Forum for Science, Industry and Business

Sponsored by:     3M 
Search our Site:

 

Hybrid Lighting Device

24.10.2012
Bacterial photosynthetic reaction center harvests more light thanks to tailored organic antenna

Getting energy from sunlight: Plants have it down; humans have not quite got the knack for it. Hybrid systems made from natural and synthetic components could open new routes for harvesting solar energy.



Italian researchers have now introduced an approach to this type of system. As described in the journal Angewandte Chemie, they have combined the photochemical core of a bacterial photosynthetic system with an organic dye that acts as an “antenna”, significantly improving the capture of light.

In all organisms fuelled by photosynthesis, the functional organization of the photosynthetic apparatus is the same: pigment-protein complexes capture the light like a radio antenna catching radio waves and conduct it to a central photochemical core, the reaction center. Here the energy is converted to an electron-hole pair: a negatively charged electron is separated from its molecular core, leaving behind a positively charged “hole”.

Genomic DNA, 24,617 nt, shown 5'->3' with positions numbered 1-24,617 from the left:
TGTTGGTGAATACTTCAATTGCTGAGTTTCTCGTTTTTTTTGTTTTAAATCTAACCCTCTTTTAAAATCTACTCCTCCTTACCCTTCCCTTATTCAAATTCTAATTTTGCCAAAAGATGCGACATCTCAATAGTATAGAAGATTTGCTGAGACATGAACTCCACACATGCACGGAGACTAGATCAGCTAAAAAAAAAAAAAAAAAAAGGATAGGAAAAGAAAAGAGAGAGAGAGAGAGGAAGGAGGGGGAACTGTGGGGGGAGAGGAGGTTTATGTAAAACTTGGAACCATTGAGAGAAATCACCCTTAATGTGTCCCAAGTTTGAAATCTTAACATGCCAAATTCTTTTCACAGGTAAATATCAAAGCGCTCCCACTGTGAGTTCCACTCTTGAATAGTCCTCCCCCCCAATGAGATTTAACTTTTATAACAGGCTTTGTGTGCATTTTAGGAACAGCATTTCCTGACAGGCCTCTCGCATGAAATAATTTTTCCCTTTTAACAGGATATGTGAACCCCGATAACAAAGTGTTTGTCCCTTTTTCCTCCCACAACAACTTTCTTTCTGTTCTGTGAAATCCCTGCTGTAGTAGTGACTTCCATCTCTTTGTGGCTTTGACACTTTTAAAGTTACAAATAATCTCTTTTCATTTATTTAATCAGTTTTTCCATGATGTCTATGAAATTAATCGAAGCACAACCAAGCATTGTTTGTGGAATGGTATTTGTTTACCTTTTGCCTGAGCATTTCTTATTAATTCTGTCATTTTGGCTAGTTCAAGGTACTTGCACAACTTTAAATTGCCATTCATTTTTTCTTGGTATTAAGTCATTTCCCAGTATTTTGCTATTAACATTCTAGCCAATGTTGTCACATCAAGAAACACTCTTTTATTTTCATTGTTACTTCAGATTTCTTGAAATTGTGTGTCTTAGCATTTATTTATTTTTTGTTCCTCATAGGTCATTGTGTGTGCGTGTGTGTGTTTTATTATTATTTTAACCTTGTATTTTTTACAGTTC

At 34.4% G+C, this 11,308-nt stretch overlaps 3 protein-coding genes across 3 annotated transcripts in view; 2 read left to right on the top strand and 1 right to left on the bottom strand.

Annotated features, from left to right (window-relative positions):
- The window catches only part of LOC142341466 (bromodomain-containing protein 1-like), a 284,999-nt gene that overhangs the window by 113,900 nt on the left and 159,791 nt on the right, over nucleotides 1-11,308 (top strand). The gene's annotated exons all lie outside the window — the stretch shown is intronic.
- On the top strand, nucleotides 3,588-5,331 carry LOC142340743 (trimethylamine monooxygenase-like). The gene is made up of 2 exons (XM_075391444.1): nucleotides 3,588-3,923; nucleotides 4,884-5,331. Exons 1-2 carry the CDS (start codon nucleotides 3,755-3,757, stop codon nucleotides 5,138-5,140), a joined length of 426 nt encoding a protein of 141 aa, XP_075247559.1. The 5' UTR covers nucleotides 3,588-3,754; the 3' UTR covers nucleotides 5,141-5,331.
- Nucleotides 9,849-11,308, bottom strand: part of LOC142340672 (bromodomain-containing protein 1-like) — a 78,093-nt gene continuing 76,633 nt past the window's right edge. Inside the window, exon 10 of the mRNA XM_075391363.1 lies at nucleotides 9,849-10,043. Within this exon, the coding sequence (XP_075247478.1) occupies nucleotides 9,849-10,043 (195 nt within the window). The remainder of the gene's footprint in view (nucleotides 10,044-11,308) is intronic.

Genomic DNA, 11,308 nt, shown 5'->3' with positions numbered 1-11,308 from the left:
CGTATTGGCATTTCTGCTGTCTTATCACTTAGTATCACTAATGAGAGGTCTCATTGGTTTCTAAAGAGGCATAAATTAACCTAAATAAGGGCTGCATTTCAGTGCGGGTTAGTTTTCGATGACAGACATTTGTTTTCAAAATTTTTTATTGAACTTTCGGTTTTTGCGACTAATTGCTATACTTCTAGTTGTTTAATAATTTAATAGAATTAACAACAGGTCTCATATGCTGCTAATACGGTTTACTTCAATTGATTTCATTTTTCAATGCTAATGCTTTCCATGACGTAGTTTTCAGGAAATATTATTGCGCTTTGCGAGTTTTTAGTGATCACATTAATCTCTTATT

This charge-separated state must be maintained long enough to be used. The organism uses this to drive its metabolism. In technological applications, charge separation may be used to drive a redox reaction like the splitting of water into hydrogen and oxygen.

Nature has optimal control over these steps. Synthetic systems that efficiently capture light and use the energy to achieve charge separation have also been developed; however the lifetime of the charge separation is barely in the millisecond range. This is not enough to allow the energy to be drawn off efficiently. An interesting approach to solving this problem is to make hybrid systems that combine a tailored synthetic antenna with a natural “light converter”. Previously, synthetic antennas have been made from quantum dots, nanoscopic structures made of semiconductors.

Instead, researchers led by Gianluca M. Farinola and Massimo Trotta have elected to use a tailored organic dye molecule as their antenna. These have several advantages over inorganic structures: The molecular diversity of organic compounds allows for very fine tuning of the spectroscopic and electronic properties of the antenna. At the same time, the molecular form and flexibility can be controlled so that the antenna has practically no effect on the reaction center and its function, unlike quantum dots. An organic antenna can also be attached to nearly any desired location on the reaction center.